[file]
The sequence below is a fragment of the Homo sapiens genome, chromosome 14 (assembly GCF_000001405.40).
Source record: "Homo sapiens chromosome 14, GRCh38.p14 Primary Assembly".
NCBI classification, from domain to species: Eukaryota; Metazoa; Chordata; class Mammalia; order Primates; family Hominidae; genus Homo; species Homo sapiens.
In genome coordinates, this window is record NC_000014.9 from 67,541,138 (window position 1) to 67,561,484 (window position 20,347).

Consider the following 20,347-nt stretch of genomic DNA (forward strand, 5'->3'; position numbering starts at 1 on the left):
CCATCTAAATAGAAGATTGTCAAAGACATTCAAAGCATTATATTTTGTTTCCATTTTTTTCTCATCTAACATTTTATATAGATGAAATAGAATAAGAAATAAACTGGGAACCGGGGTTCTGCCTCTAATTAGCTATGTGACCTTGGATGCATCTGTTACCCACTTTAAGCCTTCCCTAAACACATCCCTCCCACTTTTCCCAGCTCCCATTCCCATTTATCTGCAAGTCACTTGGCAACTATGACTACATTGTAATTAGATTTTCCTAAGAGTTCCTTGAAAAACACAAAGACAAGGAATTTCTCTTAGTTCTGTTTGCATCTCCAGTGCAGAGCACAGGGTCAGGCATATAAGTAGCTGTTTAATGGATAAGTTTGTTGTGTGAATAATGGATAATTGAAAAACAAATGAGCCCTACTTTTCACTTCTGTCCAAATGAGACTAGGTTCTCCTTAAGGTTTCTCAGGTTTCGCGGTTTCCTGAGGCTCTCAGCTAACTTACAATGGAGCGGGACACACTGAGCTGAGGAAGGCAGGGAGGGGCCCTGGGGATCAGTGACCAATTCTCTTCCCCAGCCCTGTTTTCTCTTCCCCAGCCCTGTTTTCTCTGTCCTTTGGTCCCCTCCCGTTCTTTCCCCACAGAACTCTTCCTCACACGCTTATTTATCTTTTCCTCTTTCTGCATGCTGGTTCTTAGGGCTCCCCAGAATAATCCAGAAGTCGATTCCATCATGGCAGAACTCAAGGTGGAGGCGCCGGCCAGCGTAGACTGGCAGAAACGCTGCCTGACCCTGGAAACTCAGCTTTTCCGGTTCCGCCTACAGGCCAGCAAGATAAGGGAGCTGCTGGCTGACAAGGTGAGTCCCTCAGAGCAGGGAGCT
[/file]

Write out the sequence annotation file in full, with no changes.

The sequence below is a fragment of the Homo sapiens genome, chromosome 14 (assembly GCF_000001405.40).
Source record: "Homo sapiens chromosome 14, GRCh38.p14 Primary Assembly".
NCBI classification, from domain to species: Eukaryota; Metazoa; Chordata; class Mammalia; order Primates; family Hominidae; genus Homo; species Homo sapiens.
In genome coordinates, this window is record NC_000014.9 from 67,541,138 (window position 1) to 67,561,484 (window position 20,347).

Consider the following 20,347-nt stretch of genomic DNA (forward strand, 5'->3'; position numbering starts at 1 on the left):
CCATCTAAATAGAAGATTGTCAAAGACATTCAAAGCATTATATTTTGTTTCCATTTTTTTCTCATCTAACATTTTATATAGATGAAATAGAATAAGAAATAAACTGGGAACCGGGGTTCTGCCTCTAATTAGCTATGTGACCTTGGATGCATCTGTTACCCACTTTAAGCCTTCCCTAAACACATCCCTCCCACTTTTCCCAGCTCCCATTCCCATTTATCTGCAAGTCACTTGGCAACTATGACTACATTGTAATTAGATTTTCCTAAGAGTTCCTTGAAAAACACAAAGACAAGGAATTTCTCTTAGTTCTGTTTGCATCTCCAGTGCAGAGCACAGGGTCAGGCATATAAGTAGCTGTTTAATGGATAAGTTTGTTGTGTGAATAATGGATAATTGAAAAACAAATGAGCCCTACTTTTCACTTCTGTCCAAATGAGACTAGGTTCTCCTTAAGGTTTCTCAGGTTTCGCGGTTTCCTGAGGCTCTCAGCTAACTTACAATGGAGCGGGACACACTGAGCTGAGGAAGGCAGGGAGGGGCCCTGGGGATCAGTGACCAATTCTCTTCCCCAGCCCTGTTTTCTCTTCCCCAGCCCTGTTTTCTCTGTCCTTTGGTCCCCTCCCGTTCTTTCCCCACAGAACTCTTCCTCACACGCTTATTTATCTTTTCCTCTTTCTGCATGCTGGTTCTTAGGGCTCCCCAGAATAATCCAGAAGTCGATTCCATCATGGCAGAACTCAAGGTGGAGGCGCCGGCCAGCGTAGACTGGCAGAAACGCTGCCTGACCCTGGAAACTCAGCTTTTCCGGTTCCGCCTACAGGCCAGCAAGATAAGGGAGCTGCTGGCTGACAAGGTGAGTCCCTCAGAGCAGGGAGCT